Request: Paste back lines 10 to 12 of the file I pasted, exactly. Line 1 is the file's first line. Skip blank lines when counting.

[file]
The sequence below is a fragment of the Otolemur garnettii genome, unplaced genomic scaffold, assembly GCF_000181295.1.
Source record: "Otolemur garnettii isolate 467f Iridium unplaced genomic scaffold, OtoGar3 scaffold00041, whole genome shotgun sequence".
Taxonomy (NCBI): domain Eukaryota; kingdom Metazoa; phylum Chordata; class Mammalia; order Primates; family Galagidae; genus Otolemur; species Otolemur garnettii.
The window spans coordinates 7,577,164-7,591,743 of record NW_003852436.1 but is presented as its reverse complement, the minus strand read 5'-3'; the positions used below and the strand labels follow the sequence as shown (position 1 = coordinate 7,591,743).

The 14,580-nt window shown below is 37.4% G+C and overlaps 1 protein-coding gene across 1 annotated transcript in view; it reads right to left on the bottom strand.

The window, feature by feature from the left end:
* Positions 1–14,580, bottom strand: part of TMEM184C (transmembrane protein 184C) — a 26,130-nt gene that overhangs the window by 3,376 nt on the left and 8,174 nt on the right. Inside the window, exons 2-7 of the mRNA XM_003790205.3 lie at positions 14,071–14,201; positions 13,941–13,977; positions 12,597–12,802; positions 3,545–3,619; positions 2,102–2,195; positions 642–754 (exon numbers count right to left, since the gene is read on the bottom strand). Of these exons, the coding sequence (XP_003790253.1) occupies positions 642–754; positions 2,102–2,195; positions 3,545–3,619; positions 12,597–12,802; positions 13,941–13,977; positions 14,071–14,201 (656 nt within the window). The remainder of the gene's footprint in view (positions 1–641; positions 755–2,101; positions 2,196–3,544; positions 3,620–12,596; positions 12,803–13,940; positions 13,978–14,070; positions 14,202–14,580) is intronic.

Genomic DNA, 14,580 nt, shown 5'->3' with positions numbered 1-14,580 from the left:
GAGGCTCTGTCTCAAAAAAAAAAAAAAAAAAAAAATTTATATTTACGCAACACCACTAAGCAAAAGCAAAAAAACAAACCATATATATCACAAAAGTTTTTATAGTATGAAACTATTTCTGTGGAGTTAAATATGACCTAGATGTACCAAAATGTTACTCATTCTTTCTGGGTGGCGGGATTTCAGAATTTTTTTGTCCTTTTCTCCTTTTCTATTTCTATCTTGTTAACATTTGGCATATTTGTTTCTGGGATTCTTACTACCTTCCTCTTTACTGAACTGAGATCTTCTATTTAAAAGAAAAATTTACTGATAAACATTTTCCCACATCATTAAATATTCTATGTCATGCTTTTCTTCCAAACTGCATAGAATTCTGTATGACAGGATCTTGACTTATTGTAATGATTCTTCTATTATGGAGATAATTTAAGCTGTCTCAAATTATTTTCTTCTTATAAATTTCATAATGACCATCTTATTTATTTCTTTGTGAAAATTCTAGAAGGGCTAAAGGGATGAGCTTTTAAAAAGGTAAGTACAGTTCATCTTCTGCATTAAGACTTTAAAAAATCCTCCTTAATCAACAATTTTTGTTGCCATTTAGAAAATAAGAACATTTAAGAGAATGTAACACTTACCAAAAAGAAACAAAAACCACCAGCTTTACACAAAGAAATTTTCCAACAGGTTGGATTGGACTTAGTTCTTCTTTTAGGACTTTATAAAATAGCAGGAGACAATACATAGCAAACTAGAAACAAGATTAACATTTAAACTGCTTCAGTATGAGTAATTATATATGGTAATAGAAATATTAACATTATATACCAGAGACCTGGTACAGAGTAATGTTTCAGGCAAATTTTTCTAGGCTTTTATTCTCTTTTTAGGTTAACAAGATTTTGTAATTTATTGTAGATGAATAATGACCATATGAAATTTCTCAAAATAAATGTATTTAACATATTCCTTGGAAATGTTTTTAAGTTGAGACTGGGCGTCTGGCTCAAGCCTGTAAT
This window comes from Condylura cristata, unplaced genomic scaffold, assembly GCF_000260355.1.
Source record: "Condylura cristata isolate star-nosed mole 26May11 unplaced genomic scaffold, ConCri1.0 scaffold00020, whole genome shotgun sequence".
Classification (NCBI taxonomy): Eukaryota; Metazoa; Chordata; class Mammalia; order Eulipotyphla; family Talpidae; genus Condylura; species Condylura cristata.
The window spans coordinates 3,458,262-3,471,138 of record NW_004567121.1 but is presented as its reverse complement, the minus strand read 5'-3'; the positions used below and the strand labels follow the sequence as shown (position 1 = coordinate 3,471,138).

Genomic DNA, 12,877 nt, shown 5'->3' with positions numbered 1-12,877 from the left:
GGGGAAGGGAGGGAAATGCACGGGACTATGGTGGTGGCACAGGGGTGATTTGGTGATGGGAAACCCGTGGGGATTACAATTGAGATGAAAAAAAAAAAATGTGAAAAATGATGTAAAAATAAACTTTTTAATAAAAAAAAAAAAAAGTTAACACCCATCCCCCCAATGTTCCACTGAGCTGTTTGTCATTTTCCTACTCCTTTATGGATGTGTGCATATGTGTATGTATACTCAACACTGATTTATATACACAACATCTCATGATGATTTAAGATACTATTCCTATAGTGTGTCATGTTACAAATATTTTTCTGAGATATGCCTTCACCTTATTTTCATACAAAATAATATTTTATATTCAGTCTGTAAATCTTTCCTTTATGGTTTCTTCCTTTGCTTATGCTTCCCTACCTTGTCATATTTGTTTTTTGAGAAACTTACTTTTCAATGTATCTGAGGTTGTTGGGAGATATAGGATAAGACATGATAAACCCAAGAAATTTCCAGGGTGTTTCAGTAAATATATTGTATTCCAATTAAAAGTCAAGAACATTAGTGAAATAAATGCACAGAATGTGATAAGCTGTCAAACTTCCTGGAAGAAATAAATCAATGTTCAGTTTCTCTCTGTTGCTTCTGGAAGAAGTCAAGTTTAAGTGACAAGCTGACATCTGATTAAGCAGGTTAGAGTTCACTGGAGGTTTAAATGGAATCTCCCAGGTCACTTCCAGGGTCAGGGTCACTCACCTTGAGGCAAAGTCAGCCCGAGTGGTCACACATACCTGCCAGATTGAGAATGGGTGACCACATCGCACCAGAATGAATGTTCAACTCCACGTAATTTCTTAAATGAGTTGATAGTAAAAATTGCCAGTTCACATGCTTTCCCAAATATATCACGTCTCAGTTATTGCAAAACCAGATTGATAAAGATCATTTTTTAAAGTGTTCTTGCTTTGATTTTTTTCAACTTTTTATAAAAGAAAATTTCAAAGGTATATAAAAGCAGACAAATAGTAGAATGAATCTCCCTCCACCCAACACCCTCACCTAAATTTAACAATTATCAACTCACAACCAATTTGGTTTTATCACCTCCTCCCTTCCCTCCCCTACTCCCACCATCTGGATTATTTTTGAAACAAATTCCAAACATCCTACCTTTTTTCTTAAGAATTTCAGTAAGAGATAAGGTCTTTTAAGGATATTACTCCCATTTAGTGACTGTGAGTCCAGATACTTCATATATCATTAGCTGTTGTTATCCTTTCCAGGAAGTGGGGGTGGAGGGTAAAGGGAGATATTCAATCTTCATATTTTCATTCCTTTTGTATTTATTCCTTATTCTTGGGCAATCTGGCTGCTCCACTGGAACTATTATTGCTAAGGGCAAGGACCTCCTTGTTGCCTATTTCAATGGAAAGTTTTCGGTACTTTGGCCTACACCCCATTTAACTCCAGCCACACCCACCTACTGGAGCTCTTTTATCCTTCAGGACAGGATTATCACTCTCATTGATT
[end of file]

This window comes from Condylura cristata, unplaced genomic scaffold, assembly GCF_000260355.1.
Source record: "Condylura cristata isolate star-nosed mole 26May11 unplaced genomic scaffold, ConCri1.0 scaffold00020, whole genome shotgun sequence".
Classification (NCBI taxonomy): Eukaryota; Metazoa; Chordata; class Mammalia; order Eulipotyphla; family Talpidae; genus Condylura; species Condylura cristata.